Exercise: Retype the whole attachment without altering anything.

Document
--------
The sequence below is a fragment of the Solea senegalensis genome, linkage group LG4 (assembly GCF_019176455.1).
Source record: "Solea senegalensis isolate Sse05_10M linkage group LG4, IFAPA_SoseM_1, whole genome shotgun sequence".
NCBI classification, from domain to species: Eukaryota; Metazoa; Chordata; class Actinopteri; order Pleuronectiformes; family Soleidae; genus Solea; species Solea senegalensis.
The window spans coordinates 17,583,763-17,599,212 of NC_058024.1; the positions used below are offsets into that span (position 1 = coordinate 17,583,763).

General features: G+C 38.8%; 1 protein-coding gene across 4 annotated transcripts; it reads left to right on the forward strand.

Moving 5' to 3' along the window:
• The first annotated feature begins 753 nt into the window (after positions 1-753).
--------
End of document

The sequence below is a fragment of the Solea senegalensis genome, linkage group LG4 (assembly GCF_019176455.1).
Source record: "Solea senegalensis isolate Sse05_10M linkage group LG4, IFAPA_SoseM_1, whole genome shotgun sequence".
NCBI classification, from domain to species: Eukaryota; Metazoa; Chordata; class Actinopteri; order Pleuronectiformes; family Soleidae; genus Solea; species Solea senegalensis.
The window spans coordinates 17,583,763-17,599,212 of NC_058024.1; the positions used below are offsets into that span (position 1 = coordinate 17,583,763).

General features: G+C 38.8%; 1 protein-coding gene across 4 annotated transcripts; it reads left to right on the forward strand.

Moving 5' to 3' along the window:
• The first annotated feature begins 753 nt into the window (after positions 1-753).